Shed That Holiday Weight Gain

by Darcy Sullivan

It all started with Halloween candy. Then there was the Thanksgiving dinner: candied yams, cornbread stuffing, pumpkin pie topped with whipped cream. December was filled with parties and get-togethers: signature cocktails, rich dips, decadent desserts. Face it… you’ve stuffed yourself silly for two months but, by following our experts’ advice, you’ll be back in your skinny jeans in no time.
Get moving.

The extent of your movement during the holidays may have been limited to raising your fork, but it’s important to get moving now. Exercise not only burns calories but also puts you in a positive mind-set, which can help you make smarter food choices, says Joy Bauer, the Today show’s nutritionist and author of Your Inner Skinny: Four Steps to Thin Forever.

Keep eating.

After binge eating, you may feel like skipping meals entirely. But that will only make you hungrier, says Louis J. Aronne, M.D., author of The Skinny: On Losing Weight Without Being Hungry, which will make it harder to stick with a healthy eating program. After a calorie blowout, make sure to start your day with protein. Include eggs, cottage cheese or yogurt in your breakfast to satisfy your appetite through the day.

Put your goals on paper.

Give yourself a specific goal, and write it down, says fitness expert Frank Sepe. “Once you write it down, it becomes real and verifiable.” Just saying you want to lose five or 10 pounds isn’t specific enough; saying you want to lose five pounds by February 1 is. And as long as you’re in the writing mode, make sure you write down all your workouts and what you eat. You’ll be surprised by how much a commitment to logging your meals reduces mindless eating.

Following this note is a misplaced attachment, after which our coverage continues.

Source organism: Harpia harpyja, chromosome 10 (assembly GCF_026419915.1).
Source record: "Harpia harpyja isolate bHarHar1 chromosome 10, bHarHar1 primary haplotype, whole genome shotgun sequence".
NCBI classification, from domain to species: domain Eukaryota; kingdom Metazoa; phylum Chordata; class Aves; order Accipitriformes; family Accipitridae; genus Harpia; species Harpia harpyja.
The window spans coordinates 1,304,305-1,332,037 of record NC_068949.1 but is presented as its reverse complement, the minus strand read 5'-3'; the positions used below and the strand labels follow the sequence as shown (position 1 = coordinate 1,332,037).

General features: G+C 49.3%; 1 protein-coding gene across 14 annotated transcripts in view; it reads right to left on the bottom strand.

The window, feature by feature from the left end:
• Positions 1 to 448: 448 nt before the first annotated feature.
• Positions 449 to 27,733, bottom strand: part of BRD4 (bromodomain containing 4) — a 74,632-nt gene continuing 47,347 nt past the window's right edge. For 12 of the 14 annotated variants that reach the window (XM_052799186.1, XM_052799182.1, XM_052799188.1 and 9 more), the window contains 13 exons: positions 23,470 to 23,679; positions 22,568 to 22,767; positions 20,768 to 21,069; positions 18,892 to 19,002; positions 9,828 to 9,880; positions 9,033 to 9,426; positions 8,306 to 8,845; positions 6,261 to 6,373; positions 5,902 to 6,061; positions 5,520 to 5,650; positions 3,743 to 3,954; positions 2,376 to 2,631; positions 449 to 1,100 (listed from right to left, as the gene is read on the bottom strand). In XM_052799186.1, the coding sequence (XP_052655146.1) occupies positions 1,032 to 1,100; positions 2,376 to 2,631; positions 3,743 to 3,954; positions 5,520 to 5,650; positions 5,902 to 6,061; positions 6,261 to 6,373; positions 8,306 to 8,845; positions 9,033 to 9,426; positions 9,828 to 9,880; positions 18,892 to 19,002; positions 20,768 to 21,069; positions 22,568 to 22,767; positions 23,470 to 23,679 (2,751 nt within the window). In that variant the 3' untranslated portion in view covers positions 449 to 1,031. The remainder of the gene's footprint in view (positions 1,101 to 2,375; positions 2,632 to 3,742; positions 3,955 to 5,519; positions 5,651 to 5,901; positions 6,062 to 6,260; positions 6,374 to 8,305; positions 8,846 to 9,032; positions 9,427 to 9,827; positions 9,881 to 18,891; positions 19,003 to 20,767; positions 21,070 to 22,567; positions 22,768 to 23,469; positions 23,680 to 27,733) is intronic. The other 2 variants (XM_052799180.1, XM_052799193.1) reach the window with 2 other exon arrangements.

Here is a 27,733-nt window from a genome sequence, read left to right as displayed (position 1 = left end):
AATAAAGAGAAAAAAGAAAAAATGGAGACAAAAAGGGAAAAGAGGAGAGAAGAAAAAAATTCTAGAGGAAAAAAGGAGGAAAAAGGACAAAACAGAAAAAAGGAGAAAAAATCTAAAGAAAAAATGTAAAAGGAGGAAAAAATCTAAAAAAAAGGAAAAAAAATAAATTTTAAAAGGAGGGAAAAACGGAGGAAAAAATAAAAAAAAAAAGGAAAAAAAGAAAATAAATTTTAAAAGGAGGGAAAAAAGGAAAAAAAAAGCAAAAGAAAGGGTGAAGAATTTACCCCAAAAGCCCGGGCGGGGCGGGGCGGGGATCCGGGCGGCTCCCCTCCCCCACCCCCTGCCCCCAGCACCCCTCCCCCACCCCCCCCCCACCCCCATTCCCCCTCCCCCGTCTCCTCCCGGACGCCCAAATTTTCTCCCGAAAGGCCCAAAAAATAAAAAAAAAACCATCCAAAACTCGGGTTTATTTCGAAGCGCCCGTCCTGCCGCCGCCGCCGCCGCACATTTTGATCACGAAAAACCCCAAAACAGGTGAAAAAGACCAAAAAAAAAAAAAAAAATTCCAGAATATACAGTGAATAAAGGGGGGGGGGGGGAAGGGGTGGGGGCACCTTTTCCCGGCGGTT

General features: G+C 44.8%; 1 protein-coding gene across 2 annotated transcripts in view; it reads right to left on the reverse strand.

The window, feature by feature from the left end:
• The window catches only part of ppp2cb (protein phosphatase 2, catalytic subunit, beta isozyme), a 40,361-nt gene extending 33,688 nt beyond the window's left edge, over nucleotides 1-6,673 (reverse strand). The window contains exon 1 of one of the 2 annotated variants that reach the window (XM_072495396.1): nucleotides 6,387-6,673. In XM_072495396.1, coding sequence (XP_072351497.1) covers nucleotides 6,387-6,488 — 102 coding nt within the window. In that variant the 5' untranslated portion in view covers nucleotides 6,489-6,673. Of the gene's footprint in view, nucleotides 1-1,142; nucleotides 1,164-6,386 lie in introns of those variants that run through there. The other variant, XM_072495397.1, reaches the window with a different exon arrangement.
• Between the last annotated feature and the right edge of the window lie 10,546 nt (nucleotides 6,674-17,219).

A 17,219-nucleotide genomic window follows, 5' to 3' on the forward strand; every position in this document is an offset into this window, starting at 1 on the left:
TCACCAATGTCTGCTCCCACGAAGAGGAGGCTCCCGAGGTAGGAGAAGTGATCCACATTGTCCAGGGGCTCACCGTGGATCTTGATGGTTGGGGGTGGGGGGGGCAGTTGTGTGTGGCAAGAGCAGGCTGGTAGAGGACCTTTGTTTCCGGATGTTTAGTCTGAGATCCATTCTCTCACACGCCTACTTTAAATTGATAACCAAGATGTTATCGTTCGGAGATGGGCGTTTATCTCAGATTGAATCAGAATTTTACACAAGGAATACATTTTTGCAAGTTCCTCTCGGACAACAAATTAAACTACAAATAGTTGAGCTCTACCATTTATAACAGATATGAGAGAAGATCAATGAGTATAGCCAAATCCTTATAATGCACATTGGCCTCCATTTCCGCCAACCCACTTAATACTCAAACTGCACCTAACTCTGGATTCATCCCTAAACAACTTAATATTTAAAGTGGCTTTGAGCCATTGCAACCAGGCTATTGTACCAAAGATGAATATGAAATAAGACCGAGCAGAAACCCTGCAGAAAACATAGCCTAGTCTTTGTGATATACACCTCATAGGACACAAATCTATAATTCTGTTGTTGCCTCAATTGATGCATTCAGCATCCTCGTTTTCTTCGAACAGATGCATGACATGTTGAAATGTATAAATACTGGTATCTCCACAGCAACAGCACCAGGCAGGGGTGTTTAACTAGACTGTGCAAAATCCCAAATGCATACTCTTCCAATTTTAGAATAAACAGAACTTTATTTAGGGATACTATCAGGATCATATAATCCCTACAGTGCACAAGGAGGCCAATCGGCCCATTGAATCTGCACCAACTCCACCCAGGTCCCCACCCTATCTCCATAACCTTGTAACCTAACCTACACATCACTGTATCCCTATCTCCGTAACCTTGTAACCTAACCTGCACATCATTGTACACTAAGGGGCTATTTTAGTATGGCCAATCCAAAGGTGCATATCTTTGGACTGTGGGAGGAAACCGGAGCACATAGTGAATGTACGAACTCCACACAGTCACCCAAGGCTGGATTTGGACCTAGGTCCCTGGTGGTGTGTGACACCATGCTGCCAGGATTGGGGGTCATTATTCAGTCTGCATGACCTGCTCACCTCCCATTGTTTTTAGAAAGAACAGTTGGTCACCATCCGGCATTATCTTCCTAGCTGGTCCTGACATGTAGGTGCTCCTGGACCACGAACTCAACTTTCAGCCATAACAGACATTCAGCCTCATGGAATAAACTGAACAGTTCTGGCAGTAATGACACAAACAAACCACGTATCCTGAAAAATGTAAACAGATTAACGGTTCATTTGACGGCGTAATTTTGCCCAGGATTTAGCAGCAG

Toss the holiday leftovers.

After the holidays, get rid of all the holiday food. “If you’re going to lose weight, you have to get rid of the temptation,” says Sepe. Replace the cookies and fruitcake with fruit and healthy snacks.

Eat your vegetables.

Vegetables are natural appetite suppressants, says Aronne. Bread, on the other hand, is an appetite stimulant, which is why you’ll usually find it on the table in restaurants.

Avoid the white stuff.

Cut out white bread, crackers and bagels from your diet. “When your body isn’t used to the extra salt and sugar, it holds on to a lot of water,” says Bauer. “Once you get rid of that water weight, your energy levels come back up.” Even better news: You’ll start to feel a difference in less than 48 hours!


Make a plan.

Deviating from your get-healthy goals is harder when you plan out your workouts and meals. “If you know you’re going to be on the go, bring your own food,” says Sepe. Carry some fruit or an energy bar when you’re running errands, so you don’t hit the drive-through. If you know you get hungry later in the evening, plan for a snack; then brush your teeth and designate your kitchen as off limits.

Cut yourself some slack.

We all know that a big part of the holidays is catching up with family and friends and eating comfort food like Mom’s stuffing. And that’s okay, says Michelle May, M.D., author of Eat What You Love, Love What You Eat. “Enjoying the holidays and being too busy to work out comes with the territory, and it’s nothing to shame yourself about.” Accept that and move forward.

Drink it up.

Water, that is. Valerie Orsoni, founder of the weight-loss program, says that most of the time we think we’re hungry, we’re actually thirsty. In addition to helping you feel fuller, water also helps flush out the “bad” stuff you’ve been eating as you transition back to a healthier lifestyle.

Be patient.

Changing your diet also changes your body’s weight-regulating mechanisms, says Aronne. This makes you hungrier, and it makes it more difficult to stick to your healthy diet.